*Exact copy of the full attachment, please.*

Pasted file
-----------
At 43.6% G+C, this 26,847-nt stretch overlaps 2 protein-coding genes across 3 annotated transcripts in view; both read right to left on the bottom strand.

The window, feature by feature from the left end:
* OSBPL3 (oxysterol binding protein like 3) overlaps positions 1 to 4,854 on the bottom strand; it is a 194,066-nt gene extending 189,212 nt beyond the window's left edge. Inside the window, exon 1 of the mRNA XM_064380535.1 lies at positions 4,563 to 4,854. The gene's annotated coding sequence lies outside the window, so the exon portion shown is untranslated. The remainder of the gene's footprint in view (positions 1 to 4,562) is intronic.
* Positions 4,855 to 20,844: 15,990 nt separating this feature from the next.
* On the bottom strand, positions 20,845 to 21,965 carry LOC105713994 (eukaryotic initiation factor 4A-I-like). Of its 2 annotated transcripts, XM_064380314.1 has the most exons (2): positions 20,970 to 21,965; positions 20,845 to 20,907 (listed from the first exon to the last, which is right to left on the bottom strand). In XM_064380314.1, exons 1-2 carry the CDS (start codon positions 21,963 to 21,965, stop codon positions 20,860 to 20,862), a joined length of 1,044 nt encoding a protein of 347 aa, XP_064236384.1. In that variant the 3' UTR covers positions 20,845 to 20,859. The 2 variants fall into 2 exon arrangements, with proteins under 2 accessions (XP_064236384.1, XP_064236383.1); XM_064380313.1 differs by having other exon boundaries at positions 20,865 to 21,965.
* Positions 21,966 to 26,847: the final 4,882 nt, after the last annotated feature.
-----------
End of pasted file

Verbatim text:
At 43.6% G+C, this 26,847-nt stretch overlaps 2 protein-coding genes across 3 annotated transcripts in view; both read right to left on the bottom strand.

The window, feature by feature from the left end:
* OSBPL3 (oxysterol binding protein like 3) overlaps positions 1 to 4,854 on the bottom strand; it is a 194,066-nt gene extending 189,212 nt beyond the window's left edge. Inside the window, exon 1 of the mRNA XM_064380535.1 lies at positions 4,563 to 4,854. The gene's annotated coding sequence lies outside the window, so the exon portion shown is untranslated. The remainder of the gene's footprint in view (positions 1 to 4,562) is intronic.
* Positions 4,855 to 20,844: 15,990 nt separating this feature from the next.
* On the bottom strand, positions 20,845 to 21,965 carry LOC105713994 (eukaryotic initiation factor 4A-I-like). Of its 2 annotated transcripts, XM_064380314.1 has the most exons (2): positions 20,970 to 21,965; positions 20,845 to 20,907 (listed from the first exon to the last, which is right to left on the bottom strand). In XM_064380314.1, exons 1-2 carry the CDS (start codon positions 21,963 to 21,965, stop codon positions 20,860 to 20,862), a joined length of 1,044 nt encoding a protein of 347 aa, XP_064236384.1. In that variant the 3' UTR covers positions 20,845 to 20,859. The 2 variants fall into 2 exon arrangements, with proteins under 2 accessions (XP_064236384.1, XP_064236383.1); XM_064380313.1 differs by having other exon boundaries at positions 20,865 to 21,965.
* Positions 21,966 to 26,847: the final 4,882 nt, after the last annotated feature.